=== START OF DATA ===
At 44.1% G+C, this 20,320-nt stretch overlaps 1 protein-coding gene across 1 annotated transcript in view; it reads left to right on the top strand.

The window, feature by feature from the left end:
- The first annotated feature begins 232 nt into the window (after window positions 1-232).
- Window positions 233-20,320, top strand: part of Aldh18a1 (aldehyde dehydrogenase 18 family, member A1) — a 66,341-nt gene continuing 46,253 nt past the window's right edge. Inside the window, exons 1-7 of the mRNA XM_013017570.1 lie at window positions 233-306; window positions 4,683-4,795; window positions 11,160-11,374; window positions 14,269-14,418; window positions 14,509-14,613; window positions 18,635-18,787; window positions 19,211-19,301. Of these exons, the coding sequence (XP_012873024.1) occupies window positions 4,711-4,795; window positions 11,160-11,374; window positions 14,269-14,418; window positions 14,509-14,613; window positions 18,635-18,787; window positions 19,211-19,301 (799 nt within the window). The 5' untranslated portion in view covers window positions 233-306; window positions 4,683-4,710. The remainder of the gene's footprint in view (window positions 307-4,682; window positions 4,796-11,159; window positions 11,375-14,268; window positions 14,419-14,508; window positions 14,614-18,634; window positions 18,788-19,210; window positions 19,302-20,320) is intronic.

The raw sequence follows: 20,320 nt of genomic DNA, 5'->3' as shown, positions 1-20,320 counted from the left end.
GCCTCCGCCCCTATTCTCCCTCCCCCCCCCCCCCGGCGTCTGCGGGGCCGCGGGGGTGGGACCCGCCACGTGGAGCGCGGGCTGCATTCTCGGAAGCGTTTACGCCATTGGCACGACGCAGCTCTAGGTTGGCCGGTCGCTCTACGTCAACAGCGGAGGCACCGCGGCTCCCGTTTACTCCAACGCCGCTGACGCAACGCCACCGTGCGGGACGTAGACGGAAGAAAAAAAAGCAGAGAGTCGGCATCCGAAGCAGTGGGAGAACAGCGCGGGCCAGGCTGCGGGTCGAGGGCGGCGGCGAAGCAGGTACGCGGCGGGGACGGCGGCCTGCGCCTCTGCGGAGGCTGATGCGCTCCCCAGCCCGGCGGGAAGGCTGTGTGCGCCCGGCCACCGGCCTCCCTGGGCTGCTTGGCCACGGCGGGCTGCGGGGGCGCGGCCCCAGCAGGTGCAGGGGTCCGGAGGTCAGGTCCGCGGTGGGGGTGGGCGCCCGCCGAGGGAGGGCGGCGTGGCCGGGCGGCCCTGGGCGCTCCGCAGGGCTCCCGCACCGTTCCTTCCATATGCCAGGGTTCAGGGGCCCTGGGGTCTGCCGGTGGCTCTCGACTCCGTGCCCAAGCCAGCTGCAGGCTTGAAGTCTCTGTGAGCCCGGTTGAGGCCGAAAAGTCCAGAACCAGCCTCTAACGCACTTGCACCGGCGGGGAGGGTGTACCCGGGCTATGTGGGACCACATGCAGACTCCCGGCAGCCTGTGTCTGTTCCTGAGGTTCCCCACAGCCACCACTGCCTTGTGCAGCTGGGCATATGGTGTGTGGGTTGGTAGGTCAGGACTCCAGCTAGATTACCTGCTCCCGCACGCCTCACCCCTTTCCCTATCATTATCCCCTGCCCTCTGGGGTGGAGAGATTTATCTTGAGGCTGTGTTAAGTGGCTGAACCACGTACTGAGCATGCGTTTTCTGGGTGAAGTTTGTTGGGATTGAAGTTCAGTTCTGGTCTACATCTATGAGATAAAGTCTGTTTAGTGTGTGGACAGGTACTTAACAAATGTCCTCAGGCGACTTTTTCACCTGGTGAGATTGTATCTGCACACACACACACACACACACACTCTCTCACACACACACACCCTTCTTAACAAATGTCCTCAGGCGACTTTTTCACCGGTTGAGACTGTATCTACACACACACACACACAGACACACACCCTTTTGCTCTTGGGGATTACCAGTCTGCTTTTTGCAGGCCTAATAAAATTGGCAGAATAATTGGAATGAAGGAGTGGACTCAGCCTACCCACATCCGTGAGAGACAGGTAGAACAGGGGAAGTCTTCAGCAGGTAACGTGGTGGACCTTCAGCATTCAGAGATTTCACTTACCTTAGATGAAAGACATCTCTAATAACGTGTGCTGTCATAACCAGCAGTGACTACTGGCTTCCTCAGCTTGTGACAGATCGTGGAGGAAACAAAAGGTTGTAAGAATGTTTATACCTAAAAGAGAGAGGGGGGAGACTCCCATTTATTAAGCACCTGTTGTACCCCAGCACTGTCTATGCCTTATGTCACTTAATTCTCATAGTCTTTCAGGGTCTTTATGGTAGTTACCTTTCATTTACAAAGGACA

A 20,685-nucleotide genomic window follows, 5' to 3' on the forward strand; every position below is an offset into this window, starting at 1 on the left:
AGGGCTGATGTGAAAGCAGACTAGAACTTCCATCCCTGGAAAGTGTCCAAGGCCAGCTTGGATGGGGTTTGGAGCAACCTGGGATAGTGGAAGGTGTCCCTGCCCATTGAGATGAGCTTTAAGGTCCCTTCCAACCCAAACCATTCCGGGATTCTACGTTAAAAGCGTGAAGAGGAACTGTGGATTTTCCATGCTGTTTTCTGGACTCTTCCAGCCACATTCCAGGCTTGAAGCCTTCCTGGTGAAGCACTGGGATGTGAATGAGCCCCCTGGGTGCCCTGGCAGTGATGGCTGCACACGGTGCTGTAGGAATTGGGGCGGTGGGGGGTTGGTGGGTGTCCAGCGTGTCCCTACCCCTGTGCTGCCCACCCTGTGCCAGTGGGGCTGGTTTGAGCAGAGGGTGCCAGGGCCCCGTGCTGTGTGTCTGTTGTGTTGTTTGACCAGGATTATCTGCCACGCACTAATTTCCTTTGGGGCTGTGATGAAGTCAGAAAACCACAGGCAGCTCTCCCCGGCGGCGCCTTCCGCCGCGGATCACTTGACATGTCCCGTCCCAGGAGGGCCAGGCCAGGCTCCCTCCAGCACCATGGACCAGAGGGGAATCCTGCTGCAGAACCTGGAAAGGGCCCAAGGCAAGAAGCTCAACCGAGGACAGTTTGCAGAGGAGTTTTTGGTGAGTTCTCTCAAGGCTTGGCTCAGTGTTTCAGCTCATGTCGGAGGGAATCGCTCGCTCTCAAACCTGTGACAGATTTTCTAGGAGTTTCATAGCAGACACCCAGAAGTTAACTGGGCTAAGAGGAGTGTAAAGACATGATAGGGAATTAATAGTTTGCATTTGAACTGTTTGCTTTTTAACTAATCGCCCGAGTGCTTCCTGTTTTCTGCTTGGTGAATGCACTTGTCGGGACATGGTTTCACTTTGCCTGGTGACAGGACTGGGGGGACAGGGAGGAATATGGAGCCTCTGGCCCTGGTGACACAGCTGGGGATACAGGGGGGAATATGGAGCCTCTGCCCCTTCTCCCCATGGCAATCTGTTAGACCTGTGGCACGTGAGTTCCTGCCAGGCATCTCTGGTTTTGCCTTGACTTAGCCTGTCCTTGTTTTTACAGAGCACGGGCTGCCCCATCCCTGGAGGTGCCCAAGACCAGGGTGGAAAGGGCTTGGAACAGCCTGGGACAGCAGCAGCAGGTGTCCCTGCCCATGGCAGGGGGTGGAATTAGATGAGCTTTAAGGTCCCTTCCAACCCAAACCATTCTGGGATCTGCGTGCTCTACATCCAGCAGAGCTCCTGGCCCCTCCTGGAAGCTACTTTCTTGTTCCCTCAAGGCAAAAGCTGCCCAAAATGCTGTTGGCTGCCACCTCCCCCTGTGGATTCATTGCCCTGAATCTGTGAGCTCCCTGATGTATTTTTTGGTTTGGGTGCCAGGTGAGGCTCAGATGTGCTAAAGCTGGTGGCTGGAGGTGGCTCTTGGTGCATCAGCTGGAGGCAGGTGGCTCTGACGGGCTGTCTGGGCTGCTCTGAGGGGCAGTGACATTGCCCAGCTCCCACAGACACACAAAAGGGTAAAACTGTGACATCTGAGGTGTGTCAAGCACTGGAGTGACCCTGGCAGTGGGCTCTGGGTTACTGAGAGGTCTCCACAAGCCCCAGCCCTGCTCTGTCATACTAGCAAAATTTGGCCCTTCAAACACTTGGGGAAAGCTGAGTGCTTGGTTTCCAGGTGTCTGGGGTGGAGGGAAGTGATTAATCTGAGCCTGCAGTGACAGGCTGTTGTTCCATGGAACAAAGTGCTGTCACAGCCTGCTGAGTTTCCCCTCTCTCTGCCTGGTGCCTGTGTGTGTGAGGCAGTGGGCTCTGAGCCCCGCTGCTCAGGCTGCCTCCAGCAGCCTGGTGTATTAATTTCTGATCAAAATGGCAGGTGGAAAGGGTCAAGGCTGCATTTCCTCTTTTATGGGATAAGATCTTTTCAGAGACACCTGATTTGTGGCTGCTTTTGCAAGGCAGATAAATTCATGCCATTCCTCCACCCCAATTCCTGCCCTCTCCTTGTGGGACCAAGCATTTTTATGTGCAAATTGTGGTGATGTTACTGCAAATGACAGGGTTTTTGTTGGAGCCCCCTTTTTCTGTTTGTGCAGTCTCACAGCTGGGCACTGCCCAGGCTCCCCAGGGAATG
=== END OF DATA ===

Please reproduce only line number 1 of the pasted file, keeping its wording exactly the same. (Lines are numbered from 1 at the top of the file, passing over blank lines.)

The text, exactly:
At 44.1% G+C, this 20,320-nt stretch overlaps 1 protein-coding gene across 1 annotated transcript in view; it reads left to right on the top strand.